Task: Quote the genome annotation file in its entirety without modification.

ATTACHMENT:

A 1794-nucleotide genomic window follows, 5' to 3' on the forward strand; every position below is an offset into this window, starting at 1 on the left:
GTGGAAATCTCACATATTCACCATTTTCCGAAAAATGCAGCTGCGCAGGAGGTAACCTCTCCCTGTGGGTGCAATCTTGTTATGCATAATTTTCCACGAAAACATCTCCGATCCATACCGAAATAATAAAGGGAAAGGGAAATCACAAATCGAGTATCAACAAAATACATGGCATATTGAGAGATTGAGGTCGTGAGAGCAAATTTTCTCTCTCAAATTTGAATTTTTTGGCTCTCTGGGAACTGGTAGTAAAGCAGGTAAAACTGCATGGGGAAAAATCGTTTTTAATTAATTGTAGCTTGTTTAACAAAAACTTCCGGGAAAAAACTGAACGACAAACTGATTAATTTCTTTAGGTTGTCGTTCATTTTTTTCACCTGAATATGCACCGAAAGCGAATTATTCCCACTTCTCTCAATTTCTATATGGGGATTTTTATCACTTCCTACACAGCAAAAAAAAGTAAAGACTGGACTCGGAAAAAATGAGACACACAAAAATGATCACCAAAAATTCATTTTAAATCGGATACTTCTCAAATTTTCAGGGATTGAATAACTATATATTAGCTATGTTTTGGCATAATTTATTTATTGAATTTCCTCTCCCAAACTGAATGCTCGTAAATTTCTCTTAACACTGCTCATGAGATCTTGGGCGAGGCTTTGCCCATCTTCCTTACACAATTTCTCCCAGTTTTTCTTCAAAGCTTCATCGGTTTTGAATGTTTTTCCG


A 1794-nucleotide genomic window follows, 5' to 3' on the forward strand; every position below is an offset into this window, starting at 1 on the left:
GTGGAAATCTCACATATTCACCATTTTCCGAAAAATGCAGCTGCGCAGGAGGTAACCTCTCCCTGTGGGTGCAATCTTGTTATGCATAATTTTCCACGAAAACATCTCCGATCCATACCGAAATAATAAAGGGAAAGGGAAATCACAAATCGAGTATCAACAAAATACATGGCATATTGAGAGATTGAGGTCGTGAGAGCAAATTTTCTCTCTCAAATTTGAATTTTTTGGCTCTCTGGGAACTGGTAGTAAAGCAGGTAAAACTGCATGGGGAAAAATCGTTTTTAATTAATTGTAGCTTGTTTAACAAAAACTTCCGGGAAAAAACTGAACGACAAACTGATTAATTTCTTTAGGTTGTCGTTCATTTTTTTCACCTGAATATGCACCGAAAGCGAATTATTCCCACTTCTCTCAATTTCTATATGGGGATTTTTATCACTTCCTACACAGCAAAAAAAAGTAAAGACTGGACTCGGAAAAAATGAGACACACAAAAATGATCACCAAAAATTCATTTTAAATCGGATACTTCTCAAATTTTCAGGGATTGAATAACTATATATTAGCTATGTTTTGGCATAATTTATTTATTGAATTTCCTCTCCCAAACTGAATGCTCGTAAATTTCTCTTAACACTGCTCATGAGATCTTGGGCGAGGCTTTGCCCATCTTCCTTACACAATTTCTCCCAGTTTTTCTTCAAAGCTTCATCGGTTTTGAATGTTTTTCCG